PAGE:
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Kevorkian Asks For Early Release, Again
By Dave Reynolds, Inclusion Daily Express
November 8, 2004

LANSING, MICHIGAN--One week after the U.S. Supreme Court refused to hear an appeal by Jack Kevorkian, his lawyer has asked the Michigan Parole Board to recommend he be released from prison for medical reasons.

According to the Detroit Free Press, attorney Mayer Morganroth said the assisted suicide campaigner has a number of health problems, including high blood pressure, arthritis, a hernia, cataracts and hepatitis C. He asked the board to recommend Governor Jennifer Granholm pardon Kevorkian or commute his sentence.

Kevorkian was sentenced to 10 to 25 years in prison after being convicted in 1999 of second-degree murder. He would first become eligible for parole in 2007.

The 10-member parole board voted against early release this time last year. Granholm refused to have Kevorkian released based on the board's decision.

Russ Marlan, a spokesman for the Michigan Department of Corrections, said Monday that medical commutations are only granted for inmates who are expected to live for less than a year.

"We have plenty of prisoners that have cataracts and arthritis, but that doesn't mean they should be granted a commutation," Marlan said. "They're only granted for offenders that have little chance of surviving very much longer."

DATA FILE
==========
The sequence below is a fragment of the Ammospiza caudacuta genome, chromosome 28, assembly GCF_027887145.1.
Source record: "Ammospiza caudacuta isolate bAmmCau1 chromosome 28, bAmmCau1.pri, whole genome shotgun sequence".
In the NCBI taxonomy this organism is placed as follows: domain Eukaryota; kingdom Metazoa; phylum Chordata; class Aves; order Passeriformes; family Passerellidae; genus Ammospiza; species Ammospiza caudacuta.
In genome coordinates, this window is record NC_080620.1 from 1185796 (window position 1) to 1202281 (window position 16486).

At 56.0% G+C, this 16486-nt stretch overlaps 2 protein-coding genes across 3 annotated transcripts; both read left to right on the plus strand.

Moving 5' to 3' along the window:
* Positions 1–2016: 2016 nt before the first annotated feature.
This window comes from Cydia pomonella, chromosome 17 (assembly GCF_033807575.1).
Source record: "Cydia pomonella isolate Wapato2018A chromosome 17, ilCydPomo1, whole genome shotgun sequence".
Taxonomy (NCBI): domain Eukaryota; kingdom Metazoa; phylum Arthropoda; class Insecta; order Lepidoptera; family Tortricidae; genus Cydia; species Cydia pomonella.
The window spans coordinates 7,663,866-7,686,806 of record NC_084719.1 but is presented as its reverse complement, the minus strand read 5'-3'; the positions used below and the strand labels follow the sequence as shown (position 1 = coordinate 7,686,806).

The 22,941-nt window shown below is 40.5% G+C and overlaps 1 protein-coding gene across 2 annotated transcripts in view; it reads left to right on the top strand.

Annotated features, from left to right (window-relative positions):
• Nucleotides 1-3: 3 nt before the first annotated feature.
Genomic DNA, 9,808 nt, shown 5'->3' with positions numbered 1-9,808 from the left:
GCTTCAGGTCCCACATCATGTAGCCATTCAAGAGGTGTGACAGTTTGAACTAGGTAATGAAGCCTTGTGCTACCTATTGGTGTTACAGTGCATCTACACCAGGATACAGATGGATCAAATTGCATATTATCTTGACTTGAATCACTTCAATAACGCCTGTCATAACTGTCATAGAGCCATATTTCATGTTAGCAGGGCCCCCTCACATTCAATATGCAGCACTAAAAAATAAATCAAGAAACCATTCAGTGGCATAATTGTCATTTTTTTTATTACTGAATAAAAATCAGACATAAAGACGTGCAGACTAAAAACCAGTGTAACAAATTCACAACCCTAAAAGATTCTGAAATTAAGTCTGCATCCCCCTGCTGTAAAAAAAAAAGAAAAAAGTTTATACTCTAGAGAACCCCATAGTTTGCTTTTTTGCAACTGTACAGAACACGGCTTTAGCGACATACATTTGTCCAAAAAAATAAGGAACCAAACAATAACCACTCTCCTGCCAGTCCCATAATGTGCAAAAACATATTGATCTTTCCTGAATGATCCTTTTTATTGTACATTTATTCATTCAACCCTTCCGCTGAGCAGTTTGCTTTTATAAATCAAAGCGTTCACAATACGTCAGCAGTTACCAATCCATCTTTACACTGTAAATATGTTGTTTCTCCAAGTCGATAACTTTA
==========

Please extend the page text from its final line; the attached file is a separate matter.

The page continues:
Kevorkian, 76, was convicted for inducing the death of Thomas Youk, a man who had amyotropic lateral sclerosis, commonly known as Lou Gehrig's disease. Kevorkian's conviction came after replaying Youk's video-taped death on the "60 Minutes" television news magazine.

By his own admission, Kevorkian assisted at least 130 people to kill themselves as part of his campaign to make doctor-assisted suicide legal in the United States.

Many disability rights advocates have long opposed Kevorkian and his crusade to legalize assisted suicide and euthanasia. They have argued that doing so would essentially make it "open season" for people with disabilities and anyone else who is considered undesirable or a "burden" on society -- particularly at a time when the cost of health care is high. They have pointed out that most of those Kevorkian helped end their lives were in emotional, psychological or social crises, not in the final stages of terminal illnesses as was originally believed.

Kevorkian is currently serving time at the Thumb Correctional Facility in Lapeer, Michigan. He has promised not to assist in any more suicides if released.

If the parole board chair decides Kevorkian's request has merit, a psychological evaluation and public hearings would be ordered, Marlan said.

Related:
"Jack Kevorkian: Dr. Death" (Inclusion Daily Express Archives)

http://www.inclusiondaily.com/news/advocacy/kevorkian.htm
"The suicide machine" (Detroit Free Press)
http://www.freep.com/suicide/index.htm
Not Dead Yet
http://www.notdeadyet.org

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